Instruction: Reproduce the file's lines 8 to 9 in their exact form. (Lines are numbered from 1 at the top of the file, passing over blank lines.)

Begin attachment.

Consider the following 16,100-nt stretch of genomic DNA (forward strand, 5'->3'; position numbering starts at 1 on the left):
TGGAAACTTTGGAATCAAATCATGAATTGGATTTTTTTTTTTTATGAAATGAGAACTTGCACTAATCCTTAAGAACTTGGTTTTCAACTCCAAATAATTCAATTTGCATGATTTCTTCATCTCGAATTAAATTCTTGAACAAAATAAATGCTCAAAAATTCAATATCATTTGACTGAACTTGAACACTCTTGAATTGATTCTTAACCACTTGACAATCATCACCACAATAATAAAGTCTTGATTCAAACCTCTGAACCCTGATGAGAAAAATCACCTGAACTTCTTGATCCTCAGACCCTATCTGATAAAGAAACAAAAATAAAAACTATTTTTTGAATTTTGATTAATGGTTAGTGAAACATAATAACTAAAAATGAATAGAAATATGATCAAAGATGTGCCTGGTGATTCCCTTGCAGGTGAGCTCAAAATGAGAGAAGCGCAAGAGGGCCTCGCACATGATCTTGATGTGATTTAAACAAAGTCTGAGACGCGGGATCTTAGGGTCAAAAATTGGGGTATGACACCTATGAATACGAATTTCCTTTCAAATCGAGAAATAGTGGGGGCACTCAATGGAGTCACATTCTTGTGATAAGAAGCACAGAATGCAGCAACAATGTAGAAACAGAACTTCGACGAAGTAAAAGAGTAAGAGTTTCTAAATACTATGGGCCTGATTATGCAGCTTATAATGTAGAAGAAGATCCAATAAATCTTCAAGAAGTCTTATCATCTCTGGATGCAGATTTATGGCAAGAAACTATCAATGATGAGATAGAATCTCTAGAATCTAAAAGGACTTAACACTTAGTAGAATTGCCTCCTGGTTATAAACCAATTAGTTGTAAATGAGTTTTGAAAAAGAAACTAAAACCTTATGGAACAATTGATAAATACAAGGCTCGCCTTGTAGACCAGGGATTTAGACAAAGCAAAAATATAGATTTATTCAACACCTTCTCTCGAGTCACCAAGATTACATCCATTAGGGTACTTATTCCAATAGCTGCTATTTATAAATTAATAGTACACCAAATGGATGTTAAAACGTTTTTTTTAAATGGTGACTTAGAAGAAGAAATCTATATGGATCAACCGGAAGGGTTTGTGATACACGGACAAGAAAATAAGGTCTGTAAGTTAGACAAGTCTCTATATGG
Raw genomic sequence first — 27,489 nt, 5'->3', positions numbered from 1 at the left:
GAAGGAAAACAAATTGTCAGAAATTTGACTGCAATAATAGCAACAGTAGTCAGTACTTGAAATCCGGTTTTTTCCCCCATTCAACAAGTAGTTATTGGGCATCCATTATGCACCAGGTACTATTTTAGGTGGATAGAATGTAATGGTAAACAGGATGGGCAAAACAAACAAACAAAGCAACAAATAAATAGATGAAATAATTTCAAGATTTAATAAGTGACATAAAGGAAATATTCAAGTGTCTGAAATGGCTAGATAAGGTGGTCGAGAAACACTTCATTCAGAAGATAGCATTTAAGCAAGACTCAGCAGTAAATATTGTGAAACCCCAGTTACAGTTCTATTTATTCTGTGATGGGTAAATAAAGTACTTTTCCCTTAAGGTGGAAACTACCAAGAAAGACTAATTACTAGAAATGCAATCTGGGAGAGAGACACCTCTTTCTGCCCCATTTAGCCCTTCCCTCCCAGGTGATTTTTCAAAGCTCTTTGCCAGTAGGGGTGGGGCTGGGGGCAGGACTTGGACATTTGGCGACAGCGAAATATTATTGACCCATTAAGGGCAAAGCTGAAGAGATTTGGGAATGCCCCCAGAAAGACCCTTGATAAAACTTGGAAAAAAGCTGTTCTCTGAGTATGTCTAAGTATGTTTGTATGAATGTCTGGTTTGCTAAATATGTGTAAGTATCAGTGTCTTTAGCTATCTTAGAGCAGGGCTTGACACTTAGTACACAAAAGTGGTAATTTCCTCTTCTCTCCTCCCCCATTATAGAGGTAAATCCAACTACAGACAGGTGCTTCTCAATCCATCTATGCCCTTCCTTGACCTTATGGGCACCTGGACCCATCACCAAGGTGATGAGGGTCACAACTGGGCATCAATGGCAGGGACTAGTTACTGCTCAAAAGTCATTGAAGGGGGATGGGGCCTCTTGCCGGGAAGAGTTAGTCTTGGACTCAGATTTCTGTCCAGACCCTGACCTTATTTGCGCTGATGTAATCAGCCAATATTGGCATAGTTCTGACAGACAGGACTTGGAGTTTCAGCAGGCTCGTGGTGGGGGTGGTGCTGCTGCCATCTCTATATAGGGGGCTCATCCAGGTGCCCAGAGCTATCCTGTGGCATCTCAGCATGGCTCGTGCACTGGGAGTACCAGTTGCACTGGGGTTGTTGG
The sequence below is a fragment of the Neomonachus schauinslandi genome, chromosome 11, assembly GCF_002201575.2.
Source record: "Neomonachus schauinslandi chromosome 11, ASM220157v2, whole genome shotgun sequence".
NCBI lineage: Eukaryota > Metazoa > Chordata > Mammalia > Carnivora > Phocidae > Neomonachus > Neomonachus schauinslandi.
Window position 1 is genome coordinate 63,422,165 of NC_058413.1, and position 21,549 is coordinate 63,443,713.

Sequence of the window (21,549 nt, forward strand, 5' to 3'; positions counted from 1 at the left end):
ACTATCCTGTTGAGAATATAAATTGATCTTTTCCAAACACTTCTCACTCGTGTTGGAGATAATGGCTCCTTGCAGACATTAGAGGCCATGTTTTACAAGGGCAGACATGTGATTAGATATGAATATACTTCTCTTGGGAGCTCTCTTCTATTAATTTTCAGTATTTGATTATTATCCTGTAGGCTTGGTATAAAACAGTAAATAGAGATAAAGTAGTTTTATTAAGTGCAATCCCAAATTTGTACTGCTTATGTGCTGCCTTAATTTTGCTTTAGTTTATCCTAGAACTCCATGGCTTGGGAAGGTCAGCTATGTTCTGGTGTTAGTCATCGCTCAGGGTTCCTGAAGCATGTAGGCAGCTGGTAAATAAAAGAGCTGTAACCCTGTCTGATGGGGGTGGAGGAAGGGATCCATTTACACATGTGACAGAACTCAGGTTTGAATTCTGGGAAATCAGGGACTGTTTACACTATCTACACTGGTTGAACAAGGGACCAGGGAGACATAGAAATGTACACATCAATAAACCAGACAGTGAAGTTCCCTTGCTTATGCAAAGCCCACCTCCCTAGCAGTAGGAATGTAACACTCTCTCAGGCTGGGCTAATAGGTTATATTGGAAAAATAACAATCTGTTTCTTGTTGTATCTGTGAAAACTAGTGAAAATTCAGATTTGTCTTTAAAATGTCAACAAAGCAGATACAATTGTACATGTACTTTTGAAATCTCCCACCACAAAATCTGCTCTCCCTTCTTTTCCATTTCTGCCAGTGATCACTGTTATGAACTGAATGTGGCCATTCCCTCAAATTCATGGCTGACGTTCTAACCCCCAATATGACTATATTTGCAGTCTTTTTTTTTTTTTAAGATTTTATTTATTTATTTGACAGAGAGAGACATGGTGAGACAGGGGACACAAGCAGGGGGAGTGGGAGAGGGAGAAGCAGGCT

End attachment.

Window position 1 is genome coordinate 63,422,165 of NC_058413.1, and position 21,549 is coordinate 63,443,713.

Sequence of the window (21,549 nt, forward strand, 5' to 3'; positions counted from 1 at the left end):